The huge stone quarries that hide in the landscapes of Ohio, Indiana and Kentucky are strange things, monsters of ruggedly carved-out negative space that — when abandoned and filled with water — attract illicit swimmers and divers.
The surreal beauty of the quarries, wet and dry, also attracted Los Angeles photographer Elena Dorfman.
After spending two years on the project and accumulating thousands of images, she has published a spectacular book called Empire Falling. It’s also the name of an exhibit at Phyllis Weston Gallery in O’Bryonville until May 11.
The show’s ten digital color prints make a big impact for numerous reasons. There is the matter of their own size — one is 42-by-97 inches and dominates its wall space. Others are sizeable, too. Then, there is the overall greenness of many — the effect is like finding a lost city inside the deepest, thickest overgrowth.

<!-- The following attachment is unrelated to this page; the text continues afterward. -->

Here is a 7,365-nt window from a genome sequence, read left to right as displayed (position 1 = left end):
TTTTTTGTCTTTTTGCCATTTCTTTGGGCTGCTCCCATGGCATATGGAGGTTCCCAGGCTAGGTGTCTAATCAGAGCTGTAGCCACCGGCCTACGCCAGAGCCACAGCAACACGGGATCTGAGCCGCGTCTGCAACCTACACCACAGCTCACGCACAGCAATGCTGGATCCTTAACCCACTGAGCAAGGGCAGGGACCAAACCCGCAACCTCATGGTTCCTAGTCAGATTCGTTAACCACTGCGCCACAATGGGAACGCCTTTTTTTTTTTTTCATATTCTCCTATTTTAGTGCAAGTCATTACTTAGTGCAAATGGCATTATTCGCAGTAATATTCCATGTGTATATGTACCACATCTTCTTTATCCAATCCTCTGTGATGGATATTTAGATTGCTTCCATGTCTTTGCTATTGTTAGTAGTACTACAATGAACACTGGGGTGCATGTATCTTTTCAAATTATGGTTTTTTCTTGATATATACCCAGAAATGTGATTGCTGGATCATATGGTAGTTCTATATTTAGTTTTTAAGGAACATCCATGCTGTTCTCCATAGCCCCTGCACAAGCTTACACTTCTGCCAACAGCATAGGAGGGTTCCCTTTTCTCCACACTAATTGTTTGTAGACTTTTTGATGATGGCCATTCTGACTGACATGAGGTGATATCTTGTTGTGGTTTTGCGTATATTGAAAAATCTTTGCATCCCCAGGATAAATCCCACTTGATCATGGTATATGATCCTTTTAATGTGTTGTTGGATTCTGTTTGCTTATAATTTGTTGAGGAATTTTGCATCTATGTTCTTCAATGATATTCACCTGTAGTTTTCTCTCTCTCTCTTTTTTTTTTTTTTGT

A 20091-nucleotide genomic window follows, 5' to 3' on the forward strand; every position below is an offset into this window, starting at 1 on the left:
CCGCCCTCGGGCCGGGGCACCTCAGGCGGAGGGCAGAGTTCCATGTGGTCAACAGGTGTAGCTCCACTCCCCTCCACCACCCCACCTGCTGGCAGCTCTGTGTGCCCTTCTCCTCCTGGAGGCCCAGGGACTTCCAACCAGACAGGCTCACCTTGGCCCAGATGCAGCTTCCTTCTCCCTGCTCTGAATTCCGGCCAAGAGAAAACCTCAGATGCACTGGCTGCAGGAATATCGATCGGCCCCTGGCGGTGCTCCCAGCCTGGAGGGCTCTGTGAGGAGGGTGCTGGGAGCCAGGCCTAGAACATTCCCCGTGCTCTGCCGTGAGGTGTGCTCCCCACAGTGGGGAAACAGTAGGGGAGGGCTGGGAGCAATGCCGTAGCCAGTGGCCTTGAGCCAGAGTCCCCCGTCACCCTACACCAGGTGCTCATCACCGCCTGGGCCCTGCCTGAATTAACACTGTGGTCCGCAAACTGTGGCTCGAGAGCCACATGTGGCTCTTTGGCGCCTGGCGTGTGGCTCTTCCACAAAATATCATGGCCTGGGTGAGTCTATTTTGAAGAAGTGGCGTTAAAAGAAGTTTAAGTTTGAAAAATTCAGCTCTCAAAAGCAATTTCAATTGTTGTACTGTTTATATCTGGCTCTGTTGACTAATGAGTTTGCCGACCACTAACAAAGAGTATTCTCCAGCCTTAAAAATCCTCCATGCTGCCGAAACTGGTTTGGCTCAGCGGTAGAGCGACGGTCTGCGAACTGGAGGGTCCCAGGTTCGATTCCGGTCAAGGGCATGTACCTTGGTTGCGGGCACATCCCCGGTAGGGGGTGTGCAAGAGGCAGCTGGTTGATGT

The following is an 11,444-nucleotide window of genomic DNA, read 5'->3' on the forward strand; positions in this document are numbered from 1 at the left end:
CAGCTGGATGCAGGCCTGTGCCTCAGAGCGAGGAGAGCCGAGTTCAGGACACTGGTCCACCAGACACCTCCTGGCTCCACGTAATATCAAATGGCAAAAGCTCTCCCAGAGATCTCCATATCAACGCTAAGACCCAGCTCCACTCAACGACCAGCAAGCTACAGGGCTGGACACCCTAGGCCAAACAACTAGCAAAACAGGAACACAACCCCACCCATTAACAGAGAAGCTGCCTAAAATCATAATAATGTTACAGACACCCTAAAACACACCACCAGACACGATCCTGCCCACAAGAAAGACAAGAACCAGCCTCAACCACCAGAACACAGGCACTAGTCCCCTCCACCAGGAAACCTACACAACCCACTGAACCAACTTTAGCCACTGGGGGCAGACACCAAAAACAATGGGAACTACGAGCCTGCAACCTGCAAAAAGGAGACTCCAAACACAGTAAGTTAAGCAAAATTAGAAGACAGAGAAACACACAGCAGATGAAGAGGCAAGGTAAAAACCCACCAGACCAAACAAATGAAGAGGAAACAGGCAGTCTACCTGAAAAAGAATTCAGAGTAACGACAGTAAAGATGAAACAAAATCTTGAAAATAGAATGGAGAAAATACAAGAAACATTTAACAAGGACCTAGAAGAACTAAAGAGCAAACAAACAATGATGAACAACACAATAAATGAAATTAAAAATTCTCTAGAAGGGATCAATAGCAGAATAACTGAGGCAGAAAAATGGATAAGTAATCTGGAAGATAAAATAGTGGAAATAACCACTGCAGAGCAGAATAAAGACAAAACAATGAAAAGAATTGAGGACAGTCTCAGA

Empire Falling: New Photographs from Elena Dorfman is on view at Phyllis Weston Gallery in O’Bryonville through May 11. phyllisweston.com or 513-321-5200.
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